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Consumer-Level Food Loss Estimates and Their Use in the ERS Loss-Adjusted Food Availability Data

by Mary K. Muth, Shawn A. Karns, Samara Joy Nielsen, Jean C. Buzby, and Hodan Farah Wells

Technical Bulletin No. (TB-1927) 123 pp, January 2011

cover image for TB1927 The Food Availability (per capita) Data System developed by USDA’s Economic Research Service tracks annual food and nutrient availability for many commodities. The Food Availability data series in this system overstates actual consumption, so ERS has included an additional series, the Loss-Adjusted Food Availability data, to adjust the Food Availability data for nonedible food parts and food losses, including losses from farm to retail, at retail, and at the consumer level. In this report, we propose new consumer-level loss estimates for “cooking loss and uneaten food” of the edible share to replace those currently used in the Loss-Adjusted Food Availability data and propose their adoption for the entire data span (1970 to the most recent year in the series). The proposed loss percentages are calculated by subtracting food consumption estimates from food purchase or availability estimates for each food. These calculations are adjusted with information from an expert panel experienced in analyzing food consumption data. In general, the proposed food loss estimates for individual foods indicate substantial differences from the currently used estimates. Although some estimates indicate smaller loss percentages than the currently used estimates, many are larger. Overall, if the proposed loss estimates are used in the ERS loss-adjusted series, the average American would consume 17.3 pounds less each year, or 41.9 fewer calories per day, than suggested by the currently used loss estimates.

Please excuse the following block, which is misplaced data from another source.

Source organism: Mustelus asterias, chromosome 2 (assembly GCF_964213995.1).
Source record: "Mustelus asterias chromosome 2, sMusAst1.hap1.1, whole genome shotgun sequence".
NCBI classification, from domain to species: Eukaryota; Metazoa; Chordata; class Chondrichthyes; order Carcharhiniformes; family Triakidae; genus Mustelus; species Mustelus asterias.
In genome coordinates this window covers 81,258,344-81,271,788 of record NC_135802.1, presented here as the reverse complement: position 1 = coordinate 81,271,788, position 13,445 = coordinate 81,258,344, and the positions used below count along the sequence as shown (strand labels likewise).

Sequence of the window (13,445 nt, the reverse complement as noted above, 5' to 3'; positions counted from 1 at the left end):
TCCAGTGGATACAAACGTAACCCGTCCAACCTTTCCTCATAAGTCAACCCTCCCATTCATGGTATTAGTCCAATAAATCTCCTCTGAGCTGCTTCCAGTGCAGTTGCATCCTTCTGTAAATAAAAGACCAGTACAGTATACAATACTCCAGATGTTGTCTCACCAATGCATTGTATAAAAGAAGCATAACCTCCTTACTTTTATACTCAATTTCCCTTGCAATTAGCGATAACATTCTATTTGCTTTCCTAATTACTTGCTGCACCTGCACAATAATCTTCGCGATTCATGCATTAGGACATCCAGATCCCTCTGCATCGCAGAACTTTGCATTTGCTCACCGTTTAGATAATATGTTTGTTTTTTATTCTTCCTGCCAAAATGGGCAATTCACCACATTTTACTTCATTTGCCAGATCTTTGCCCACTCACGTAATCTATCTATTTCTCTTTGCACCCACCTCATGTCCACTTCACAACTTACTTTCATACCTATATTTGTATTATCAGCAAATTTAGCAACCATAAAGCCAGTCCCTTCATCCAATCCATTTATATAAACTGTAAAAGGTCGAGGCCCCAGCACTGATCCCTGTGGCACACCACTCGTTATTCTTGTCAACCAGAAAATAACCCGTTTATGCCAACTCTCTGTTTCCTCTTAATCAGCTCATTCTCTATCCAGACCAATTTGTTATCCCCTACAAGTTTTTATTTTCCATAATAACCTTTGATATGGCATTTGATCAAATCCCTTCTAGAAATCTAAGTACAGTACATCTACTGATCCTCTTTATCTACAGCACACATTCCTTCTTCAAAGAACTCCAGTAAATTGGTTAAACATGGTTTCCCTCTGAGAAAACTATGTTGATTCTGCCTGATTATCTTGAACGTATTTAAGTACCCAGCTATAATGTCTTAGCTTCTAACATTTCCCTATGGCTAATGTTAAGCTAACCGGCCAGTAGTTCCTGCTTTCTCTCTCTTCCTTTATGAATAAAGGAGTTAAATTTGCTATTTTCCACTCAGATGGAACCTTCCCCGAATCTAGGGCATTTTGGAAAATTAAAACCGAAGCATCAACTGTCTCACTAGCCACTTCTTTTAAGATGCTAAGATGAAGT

Keywords: Food consumption, food availability, consumer-level food loss, plate waste, NHANES, The Nielsen Company, The Perishables Group, Inc., Homescan

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Last updated: Sunday, May 27, 2012

For more information contact: Mary K. Muth, Shawn A. Karns, Samara Joy Nielsen, Jean C. Buzby, and Hodan Farah Wells